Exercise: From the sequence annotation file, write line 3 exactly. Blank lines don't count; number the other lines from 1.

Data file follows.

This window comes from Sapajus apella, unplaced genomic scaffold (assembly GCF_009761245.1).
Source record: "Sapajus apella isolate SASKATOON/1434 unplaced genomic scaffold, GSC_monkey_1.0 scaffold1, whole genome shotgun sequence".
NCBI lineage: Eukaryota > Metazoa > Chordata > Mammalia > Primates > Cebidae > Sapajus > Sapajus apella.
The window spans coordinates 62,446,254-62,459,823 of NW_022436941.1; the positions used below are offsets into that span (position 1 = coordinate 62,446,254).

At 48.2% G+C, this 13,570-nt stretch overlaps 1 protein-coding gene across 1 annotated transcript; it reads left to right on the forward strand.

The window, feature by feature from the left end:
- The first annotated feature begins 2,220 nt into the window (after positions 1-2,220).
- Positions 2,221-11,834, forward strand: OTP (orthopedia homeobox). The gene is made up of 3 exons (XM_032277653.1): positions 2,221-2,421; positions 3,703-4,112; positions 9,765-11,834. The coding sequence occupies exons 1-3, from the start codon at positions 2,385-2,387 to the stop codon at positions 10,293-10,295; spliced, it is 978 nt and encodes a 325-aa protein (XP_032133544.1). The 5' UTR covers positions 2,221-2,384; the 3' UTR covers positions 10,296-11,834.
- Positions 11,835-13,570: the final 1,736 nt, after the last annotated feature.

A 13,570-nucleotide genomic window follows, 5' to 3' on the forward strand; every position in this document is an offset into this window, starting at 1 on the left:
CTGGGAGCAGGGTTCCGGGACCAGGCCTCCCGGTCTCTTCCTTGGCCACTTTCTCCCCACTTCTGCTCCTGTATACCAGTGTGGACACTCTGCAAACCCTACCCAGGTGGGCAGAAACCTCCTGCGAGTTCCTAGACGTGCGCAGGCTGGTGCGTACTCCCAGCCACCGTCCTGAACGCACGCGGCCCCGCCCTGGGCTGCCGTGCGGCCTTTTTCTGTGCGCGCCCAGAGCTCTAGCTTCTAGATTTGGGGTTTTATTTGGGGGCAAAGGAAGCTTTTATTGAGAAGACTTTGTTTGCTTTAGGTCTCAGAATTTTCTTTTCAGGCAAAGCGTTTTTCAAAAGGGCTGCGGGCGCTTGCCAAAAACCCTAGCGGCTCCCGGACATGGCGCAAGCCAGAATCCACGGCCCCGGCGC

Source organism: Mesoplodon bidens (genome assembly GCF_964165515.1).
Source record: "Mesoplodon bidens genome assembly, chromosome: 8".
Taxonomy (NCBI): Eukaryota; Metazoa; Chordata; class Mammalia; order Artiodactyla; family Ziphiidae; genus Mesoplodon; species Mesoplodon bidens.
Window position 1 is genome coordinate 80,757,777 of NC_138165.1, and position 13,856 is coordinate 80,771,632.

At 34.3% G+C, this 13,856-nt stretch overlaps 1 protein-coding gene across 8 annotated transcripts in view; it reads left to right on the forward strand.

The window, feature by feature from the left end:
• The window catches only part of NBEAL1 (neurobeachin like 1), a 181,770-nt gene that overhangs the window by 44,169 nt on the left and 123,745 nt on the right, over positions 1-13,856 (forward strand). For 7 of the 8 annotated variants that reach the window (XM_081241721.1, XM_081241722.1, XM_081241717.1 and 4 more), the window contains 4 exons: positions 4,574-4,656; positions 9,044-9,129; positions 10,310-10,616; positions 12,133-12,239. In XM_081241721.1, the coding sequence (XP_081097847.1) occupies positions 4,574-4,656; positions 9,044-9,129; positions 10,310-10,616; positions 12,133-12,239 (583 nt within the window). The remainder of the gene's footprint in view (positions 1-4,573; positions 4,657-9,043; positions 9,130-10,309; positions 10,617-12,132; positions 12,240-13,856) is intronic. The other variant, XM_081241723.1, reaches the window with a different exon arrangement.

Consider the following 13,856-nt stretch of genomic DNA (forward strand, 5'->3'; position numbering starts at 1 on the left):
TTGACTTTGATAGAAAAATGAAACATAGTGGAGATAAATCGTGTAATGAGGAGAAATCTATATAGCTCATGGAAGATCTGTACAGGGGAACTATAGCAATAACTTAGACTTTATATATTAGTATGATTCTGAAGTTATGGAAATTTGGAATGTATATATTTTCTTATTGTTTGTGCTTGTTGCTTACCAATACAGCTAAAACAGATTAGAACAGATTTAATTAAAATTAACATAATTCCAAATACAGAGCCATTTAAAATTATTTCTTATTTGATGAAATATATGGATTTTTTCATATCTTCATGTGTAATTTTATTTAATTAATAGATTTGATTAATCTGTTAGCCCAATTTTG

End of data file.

NCBI lineage: Eukaryota > Metazoa > Chordata > Mammalia > Primates > Cebidae > Sapajus > Sapajus apella.